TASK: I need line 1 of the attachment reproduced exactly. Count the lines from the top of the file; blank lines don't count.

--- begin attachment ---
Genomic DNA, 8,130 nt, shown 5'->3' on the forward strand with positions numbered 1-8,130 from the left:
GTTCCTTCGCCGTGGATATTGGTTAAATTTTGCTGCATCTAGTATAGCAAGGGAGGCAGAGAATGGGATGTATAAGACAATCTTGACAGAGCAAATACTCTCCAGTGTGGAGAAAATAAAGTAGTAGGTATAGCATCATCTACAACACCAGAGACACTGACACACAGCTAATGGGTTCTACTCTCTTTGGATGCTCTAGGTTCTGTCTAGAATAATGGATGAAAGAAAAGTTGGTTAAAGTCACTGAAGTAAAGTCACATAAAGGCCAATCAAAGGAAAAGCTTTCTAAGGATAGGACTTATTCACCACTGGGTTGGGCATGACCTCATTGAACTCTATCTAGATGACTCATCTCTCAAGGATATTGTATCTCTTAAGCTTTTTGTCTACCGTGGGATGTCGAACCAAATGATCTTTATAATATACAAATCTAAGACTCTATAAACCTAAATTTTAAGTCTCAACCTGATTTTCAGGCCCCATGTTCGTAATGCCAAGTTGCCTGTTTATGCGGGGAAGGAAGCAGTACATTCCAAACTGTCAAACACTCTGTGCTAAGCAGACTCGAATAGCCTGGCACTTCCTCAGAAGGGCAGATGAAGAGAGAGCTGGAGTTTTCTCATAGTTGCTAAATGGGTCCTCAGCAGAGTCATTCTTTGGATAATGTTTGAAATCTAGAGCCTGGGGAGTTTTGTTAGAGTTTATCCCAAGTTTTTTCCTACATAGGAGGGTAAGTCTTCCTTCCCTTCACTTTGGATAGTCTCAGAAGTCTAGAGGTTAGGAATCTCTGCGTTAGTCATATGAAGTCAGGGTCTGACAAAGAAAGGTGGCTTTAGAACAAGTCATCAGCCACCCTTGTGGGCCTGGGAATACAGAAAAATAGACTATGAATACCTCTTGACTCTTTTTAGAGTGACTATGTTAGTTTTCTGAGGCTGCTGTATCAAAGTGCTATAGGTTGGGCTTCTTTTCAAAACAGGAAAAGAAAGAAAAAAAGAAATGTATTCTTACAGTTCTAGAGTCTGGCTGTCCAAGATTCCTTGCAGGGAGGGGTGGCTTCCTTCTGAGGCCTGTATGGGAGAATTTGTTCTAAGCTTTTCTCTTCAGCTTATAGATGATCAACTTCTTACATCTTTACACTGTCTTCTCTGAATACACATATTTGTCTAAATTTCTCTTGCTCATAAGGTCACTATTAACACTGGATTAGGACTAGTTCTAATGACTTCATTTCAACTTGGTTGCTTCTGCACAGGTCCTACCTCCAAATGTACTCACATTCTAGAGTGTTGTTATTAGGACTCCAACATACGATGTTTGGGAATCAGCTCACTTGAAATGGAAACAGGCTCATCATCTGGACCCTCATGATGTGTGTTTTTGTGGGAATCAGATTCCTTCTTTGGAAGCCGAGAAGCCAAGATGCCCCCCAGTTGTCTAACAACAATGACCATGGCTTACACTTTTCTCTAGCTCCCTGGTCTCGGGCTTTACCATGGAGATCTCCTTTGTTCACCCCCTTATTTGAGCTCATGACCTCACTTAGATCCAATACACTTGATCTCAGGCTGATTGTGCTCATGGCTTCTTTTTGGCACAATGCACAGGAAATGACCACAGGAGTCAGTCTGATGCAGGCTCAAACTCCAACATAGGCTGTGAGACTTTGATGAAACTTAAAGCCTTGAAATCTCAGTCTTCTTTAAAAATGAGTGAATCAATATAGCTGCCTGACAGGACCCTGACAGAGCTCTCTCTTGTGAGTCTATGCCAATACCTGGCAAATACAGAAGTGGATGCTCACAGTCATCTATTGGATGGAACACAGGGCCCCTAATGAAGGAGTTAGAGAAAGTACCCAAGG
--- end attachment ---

Genomic DNA, 8,130 nt, shown 5'->3' on the forward strand with positions numbered 1-8,130 from the left: